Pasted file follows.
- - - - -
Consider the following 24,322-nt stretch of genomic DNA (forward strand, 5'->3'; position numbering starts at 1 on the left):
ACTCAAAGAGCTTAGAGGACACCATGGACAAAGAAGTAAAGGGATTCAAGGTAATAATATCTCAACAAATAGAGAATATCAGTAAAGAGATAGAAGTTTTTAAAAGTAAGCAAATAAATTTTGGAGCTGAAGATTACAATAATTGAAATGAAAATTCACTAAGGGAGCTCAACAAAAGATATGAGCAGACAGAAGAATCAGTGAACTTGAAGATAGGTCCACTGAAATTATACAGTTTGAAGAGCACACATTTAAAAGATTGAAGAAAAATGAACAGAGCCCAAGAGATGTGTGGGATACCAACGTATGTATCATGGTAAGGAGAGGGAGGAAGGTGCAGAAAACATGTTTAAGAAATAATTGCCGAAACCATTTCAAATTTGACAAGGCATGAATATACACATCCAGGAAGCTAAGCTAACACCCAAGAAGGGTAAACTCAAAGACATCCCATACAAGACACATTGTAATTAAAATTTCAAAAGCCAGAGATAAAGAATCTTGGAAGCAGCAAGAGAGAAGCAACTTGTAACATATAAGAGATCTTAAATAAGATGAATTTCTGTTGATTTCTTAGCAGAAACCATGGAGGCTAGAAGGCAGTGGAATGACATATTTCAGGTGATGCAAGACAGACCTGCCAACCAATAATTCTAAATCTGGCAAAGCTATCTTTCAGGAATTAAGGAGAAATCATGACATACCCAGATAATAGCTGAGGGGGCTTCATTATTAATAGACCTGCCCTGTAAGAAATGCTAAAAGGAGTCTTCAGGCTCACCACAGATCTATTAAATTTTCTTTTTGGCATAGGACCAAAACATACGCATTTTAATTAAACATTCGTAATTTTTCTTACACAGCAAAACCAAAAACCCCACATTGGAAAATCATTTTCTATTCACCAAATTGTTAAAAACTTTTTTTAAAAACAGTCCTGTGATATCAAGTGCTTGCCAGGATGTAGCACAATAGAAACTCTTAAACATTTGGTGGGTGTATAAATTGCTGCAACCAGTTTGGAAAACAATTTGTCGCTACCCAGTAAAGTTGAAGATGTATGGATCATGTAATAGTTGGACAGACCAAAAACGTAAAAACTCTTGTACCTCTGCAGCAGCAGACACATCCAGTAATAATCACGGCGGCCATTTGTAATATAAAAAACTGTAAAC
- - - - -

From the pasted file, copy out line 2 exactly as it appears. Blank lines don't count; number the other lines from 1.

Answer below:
ACTCAAAGAGCTTAGAGGACACCATGGACAAAGAAGTAAAGGGATTCAAGGTAATAATATCTCAACAAATAGAGAATATCAGTAAAGAGATAGAAGTTTTTAAAAGTAAGCAAATAAATTTTGGAGCTGAAGATTACAATAATTGAAATGAAAATTCACTAAGGGAGCTCAACAAAAGATATGAGCAGACAGAAGAATCAGTGAACTTGAAGATAGGTCCACTGAAATTATACAGTTTGAAGAGCACACATTTAAAAGATTGAAGAAAAATGAACAGAGCCCAAGAGATGTGTGGGATACCAACGTATGTATCATGGTAAGGAGAGGGAGGAAGGTGCAGAAAACATGTTTAAGAAATAATTGCCGAAACCATTTCAAATTTGACAAGGCATGAATATACACATCCAGGAAGCTAAGCTAACACCCAAGAAGGGTAAACTCAAAGACATCCCATACAAGACACATTGTAATTAAAATTTCAAAAGCCAGAGATAAAGAATCTTGGAAGCAGCAAGAGAGAAGCAACTTGTAACATATAAGAGATCTTAAATAAGATGAATTTCTGTTGATTTCTTAGCAGAAACCATGGAGGCTAGAAGGCAGTGGAATGACATATTTCAGGTGATGCAAGACAGACCTGCCAACCAATAATTCTAAATCTGGCAAAGCTATCTTTCAGGAATTAAGGAGAAATCATGACATACCCAGATAATAGCTGAGGGGGCTTCATTATTAATAGACCTGCCCTGTAAGAAATGCTAAAAGGAGTCTTCAGGCTCACCACAGATCTATTAAATTTTCTTTTTGGCATAGGACCAAAACATACGCATTTTAATTAAACATTCGTAATTTTTCTTACACAGCAAAACCAAAAACCCCACATTGGAAAATCATTTTCTATTCACCAAATTGTTAAAAACTTTTTTTAAAAACAGTCCTGTGATATCAAGTGCTTGCCAGGATGTAGCACAATAGAAACTCTTAAACATTTGGTGGGTGTATAAATTGCTGCAACCAGTTTGGAAAACAATTTGTCGCTACCCAGTAAAGTTGAAGATGTATGGATCATGTAATAGTTGGACAGACCAAAAACGTAAAAACTCTTGTACCTCTGCAGCAGCAGACACATCCAGTAATAATCACGGCGGCCATTTGTAATATAAAAAACTGTAAAC